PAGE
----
The U.S. National Security Team’s Unity Over Iran Deal and Other Views

by Atousa Pilger

The US will remain a part of the 2015 nuclear deal for now, despite Donald Trump’s decertification of the Iranian Regime as compliant on Friday, according to his top national security aides.

National security adviser, H.R. McMaster, said that Trump’s threat to cancel the Iran deal “set out a marker” for the US and its allies to fix “a weak deal that is being weakly monitored.”

He continued: “The president has made clear that he will not permit this deal to provide cover for what we know is a horrible regime to develop a nuclear weapon. One of the real problems with this deal is we can’t really say with confidence that they’re complying. This is not a trustworthy regime. So much more comprehensive monitoring is in order.”

McMaster accused the Iranian Regime of having “walked up to the line” and “crossed the line several times in terms of the restrictions” but insisted that Trump was not walking away from the deal just yet because he wants to see real change.

When asked why Iran would choose to revisit the deal, McMaster said: “They have to revisit it because otherwise what you do is you just give the Iranians the opportunity to develop a nuclear capability. Their programs can advance and then they can go to the industrial-scale enrichment of uranium within a very short period of time and then bridge into a weapon, and that is just an unacceptable risk to the world.”

Secretary of State Rex Tillerson described Trump’s action as a “signal” to Congress and the other signatories to the agreement, including Iran. Trump’s decertification passes the issue to Congress to decide what to do about the Iranian nuclear (i.e. imposing sanctions, adding provisions to the deal).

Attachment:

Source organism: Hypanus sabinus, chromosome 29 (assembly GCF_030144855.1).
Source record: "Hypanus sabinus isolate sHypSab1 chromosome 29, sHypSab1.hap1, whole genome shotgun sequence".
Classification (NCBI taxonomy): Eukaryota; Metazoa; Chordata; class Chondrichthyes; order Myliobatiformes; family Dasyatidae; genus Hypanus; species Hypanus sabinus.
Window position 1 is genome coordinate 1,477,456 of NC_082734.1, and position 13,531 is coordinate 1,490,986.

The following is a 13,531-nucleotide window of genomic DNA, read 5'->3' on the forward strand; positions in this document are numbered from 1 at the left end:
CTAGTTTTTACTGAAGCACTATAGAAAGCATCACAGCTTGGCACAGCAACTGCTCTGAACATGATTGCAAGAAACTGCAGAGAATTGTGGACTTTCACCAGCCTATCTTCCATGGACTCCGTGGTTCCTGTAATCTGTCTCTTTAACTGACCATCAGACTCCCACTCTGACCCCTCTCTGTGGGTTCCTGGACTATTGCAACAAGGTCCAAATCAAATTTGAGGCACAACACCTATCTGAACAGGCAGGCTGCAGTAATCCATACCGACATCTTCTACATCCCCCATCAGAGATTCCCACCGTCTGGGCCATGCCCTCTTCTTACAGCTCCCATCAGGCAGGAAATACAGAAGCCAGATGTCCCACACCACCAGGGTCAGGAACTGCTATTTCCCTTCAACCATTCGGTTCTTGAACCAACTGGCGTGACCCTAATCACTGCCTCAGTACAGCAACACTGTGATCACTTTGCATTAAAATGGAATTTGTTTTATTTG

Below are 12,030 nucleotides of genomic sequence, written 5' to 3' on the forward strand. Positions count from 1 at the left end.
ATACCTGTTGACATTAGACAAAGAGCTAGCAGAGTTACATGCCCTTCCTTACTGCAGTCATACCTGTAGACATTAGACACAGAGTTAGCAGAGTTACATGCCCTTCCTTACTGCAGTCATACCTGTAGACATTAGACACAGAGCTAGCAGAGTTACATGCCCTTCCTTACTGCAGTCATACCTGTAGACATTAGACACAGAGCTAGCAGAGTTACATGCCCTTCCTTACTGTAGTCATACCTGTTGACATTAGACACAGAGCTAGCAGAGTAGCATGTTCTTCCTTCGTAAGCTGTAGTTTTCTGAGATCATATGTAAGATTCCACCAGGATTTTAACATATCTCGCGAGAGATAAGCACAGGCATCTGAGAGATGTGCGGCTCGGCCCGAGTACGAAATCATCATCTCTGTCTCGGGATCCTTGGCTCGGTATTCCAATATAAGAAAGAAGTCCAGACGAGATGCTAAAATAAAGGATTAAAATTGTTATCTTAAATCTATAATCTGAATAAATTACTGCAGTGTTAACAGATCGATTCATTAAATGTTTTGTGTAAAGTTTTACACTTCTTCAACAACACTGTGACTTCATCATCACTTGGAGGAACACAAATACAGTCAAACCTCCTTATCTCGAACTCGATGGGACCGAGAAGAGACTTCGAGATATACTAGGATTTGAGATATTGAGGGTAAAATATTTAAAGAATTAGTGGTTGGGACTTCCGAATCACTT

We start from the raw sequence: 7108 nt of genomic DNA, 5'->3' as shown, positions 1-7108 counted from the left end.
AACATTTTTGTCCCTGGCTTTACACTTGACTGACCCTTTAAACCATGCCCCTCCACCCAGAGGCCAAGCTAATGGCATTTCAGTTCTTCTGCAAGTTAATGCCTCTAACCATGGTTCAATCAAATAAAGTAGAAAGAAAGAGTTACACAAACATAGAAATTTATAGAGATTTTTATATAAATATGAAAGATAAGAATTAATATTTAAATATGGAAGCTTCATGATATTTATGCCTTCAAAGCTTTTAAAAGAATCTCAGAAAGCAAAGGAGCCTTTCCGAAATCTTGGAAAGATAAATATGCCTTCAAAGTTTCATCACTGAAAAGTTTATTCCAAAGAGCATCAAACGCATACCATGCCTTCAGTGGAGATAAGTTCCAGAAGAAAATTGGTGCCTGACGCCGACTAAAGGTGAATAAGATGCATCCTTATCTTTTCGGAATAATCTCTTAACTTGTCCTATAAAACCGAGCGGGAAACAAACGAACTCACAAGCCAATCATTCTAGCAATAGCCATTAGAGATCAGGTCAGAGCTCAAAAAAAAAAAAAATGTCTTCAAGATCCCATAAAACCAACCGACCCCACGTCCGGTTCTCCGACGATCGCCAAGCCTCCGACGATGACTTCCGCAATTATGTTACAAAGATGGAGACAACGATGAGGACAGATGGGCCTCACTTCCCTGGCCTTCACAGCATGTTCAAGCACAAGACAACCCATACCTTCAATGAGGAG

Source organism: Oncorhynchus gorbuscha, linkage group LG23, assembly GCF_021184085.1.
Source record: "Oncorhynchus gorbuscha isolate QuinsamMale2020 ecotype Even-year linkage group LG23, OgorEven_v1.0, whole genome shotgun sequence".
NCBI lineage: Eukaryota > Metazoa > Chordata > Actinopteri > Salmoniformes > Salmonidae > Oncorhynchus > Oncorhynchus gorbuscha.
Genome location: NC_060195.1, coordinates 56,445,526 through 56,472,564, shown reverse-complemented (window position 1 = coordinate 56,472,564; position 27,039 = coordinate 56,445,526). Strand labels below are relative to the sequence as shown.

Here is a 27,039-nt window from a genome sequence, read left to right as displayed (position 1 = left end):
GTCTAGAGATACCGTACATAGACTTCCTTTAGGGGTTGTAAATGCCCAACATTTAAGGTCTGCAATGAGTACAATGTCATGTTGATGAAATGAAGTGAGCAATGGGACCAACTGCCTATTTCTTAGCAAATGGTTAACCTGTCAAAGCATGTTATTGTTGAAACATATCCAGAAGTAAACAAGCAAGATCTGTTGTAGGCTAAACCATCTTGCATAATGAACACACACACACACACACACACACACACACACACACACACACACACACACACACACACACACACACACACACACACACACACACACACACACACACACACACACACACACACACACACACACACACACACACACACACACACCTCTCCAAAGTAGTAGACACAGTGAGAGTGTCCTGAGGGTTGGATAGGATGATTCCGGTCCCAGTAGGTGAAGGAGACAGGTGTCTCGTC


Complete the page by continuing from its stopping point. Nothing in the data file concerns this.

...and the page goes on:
Tillerson said: “If we don’t see improvement, there is no sense in staying in, and he has every intention of walking out.”

He implied that a separate agreement could be agreed on which would “lay alongside” the existing one and, in effect, fill in the gaps. He said that the US would pursue diplomatic options “until the first bomb is dropped”.

When asked if this decision would hurt the chances of approving a nuclear deal with North Korea, Tillerson dismissed the notion, saying that “it would be pretty rich” for North Korea to doubt US trustworthiness.

Senator Lindsey O. Graham also agreed with Trump’s decision and voiced support for the approach suggested by Republican Senators Bob Corker and Tom Cotton which would add “triggers” on Iranian behaviour that would lead to the re-imposing of sanctions.

Trump’s decision has been criticised by others in the West, who believe that this is the first step in leaving the deal, including former Presidential candidate and Secretary of State Hillary Clinton.

She said: “I know that Iran plays a game of aggressiveness and undermining of our interests and the interests in the region — there’s no argument about that. But my point has been and remains, I would much rather deal with Iran’s other bad behaviour [i.e. terrorism, human rights violations] while not worrying at this moment about their nuclear program getting up and going again. And why on earth would we want two nuclear challenges in Iran and North Korea at the same time?”

However, UN Ambassador Nikki Haley said: “The whole reason we’re looking at this Iran agreement is because of North Korea. What we’re saying now with Iran is don’t let it become the next North Korea.”